Felicia Day Explains to Simpletons the Difference Between Casting White Actors in Non-White Roles and Black Actors in White Roles
Earlier this week, we learned that Rooney Mara — a white actress — had been cast as Tiger Lily — a Native American character — in the live-action version of Peter Pan. This is not cool. But as Felicia Day learned, when you try to explain in a 140 characters why that’s not cool, a particular segment of the Internet will respond by saying, “Well, why is it not OK for Tiger Lily to be played by a white woman when it’s OK that Human Torch in The Fantastic Four — who is written as a white character — is being played by a black actor (Michael B. Jordan has been cast in that role).
The difference to anyone with three-quarters of a brain cell is fairly obvious, but Felicia Day took to her tumblr to elucidate it more clearly, hopefully in ways that people who are prone to missing THE OBVIOUS could more easily understand.
I am not upset about Tiger Lily, a role originally written for a Native American female character in the book, being cast as white because it upsets the canon. Screw canon. I am upset about a role that was expressly written as a female minority being given to white actor instead. And here is why.
Most lead characters and lead actors of movies are white. Period. I even dug up a recent study to back that up, like this is some fucking term paper or something: Across 100 top-grossing films of 2012, only 10.8% of speaking characters were Black, 4.2% were Hispanic, 5% were Asian, and 3.6% were from other (or mixed race) ethnicities. Just over three-quarters of all speaking characters are White (76.3%).
(In referring to “speaking characters”, I also assume that’s counting judges and store clerks and taxi drivers with just a line or two. You see a lot of casting stick minority characters to check the boxes of “yeah, we had diversity, look!” So we’re not even talking about opportunities to carry the whole movie here.)
Another thing to note from the study: “These trends are relatively stable, as little deviation is observed across the 5-year sample.” Gee, no movement towards reflecting the country or world we live in! Fantastic.
Bottom line, actors of ethnicity don’t get a lot of work to begin with. And that very fact creates a scarcity in the number of actors of different ethnicities to choose from when casting. It’s a chicken and the egg syndrome. In what instance can you point out a role where a Native American actress has a chance to be a lead in any movie? Almost none. So why chase a dream that doesn’t seem like it could come true, because the system would never allow it?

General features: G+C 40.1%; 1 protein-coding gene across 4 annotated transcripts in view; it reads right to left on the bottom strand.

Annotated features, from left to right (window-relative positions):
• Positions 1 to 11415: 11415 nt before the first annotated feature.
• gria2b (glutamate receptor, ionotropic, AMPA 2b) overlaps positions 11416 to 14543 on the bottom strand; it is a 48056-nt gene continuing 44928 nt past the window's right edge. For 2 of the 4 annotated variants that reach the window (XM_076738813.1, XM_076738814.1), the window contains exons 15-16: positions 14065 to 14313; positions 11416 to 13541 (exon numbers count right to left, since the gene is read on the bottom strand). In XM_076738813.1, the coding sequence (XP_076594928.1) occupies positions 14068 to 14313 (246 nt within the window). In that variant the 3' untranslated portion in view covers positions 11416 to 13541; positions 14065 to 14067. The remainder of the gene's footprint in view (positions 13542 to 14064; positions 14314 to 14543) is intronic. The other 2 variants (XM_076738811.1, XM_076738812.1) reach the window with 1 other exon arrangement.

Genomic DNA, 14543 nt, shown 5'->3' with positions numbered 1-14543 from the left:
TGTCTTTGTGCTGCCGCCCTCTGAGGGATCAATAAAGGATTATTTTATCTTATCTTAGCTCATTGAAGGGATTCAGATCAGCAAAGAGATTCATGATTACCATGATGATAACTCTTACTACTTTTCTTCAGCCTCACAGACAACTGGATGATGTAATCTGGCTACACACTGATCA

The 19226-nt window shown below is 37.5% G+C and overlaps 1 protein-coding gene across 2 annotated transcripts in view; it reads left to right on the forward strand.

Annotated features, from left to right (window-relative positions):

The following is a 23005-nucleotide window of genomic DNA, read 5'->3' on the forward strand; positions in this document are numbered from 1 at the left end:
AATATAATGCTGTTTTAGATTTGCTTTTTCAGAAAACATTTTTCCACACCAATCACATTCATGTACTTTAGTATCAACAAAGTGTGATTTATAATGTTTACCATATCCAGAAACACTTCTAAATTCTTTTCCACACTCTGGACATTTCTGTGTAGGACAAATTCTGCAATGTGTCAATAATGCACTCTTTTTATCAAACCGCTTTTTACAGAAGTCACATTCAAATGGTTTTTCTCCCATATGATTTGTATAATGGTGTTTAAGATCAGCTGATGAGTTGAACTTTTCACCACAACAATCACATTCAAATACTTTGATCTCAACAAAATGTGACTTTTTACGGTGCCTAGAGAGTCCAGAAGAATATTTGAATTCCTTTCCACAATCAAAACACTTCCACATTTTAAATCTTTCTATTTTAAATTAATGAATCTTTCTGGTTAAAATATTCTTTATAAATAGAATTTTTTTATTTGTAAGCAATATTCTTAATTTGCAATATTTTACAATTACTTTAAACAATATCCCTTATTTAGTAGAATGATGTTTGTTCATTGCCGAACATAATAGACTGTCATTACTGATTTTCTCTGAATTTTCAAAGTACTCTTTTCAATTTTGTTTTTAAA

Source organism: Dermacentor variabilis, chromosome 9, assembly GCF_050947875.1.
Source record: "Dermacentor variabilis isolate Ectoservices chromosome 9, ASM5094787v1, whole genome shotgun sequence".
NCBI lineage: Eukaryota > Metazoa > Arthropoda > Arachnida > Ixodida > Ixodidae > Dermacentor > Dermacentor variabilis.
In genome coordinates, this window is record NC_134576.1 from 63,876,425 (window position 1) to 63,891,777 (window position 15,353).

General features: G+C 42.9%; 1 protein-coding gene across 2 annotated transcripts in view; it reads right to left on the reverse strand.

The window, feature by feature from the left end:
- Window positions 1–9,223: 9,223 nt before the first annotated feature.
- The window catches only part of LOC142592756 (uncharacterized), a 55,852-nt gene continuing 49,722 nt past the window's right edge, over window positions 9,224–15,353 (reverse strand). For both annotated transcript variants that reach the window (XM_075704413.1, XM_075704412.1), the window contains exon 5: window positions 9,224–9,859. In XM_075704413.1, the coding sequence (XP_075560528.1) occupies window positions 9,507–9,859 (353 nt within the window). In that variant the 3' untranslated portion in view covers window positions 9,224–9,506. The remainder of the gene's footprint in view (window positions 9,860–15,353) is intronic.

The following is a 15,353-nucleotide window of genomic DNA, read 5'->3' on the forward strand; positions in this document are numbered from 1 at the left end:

It’s a self-perpetuating reality we live with, so the only way to change it is to break the norm, and cast more leading characters with more diversity. At the very least give roles that are intended to be ethnically diverse to ethnically diverse actors, I mean, BARE MINIMUM, PEOPLE.
So for me, the opportunity to give a leading role that could be a Native American, a possible protagonist role that the audience could relate to and live the story through, to a white actor, is kind of shitty and backwards to me. And that’s why I posted my initial tweet.
To compare Tiger Lily being cast as a white women to Human Torch or Heimdall being cast as an African-American is not equivalent, because I don’t think this issue is about violating or adhering to “lore,” I think it’s about providing more representation. And that’s why I think that the Human Torch being cast as African-American is an awesome thing, because that move evolves Hollywood and storytelling and the Marvel universe.
If you’re still not convinced of why it’s not OK to cast a white actress where there’s an opportunity to cast a non-white actress, let me reduce it down to a simple three word phrase for you: “You’re an idiot.”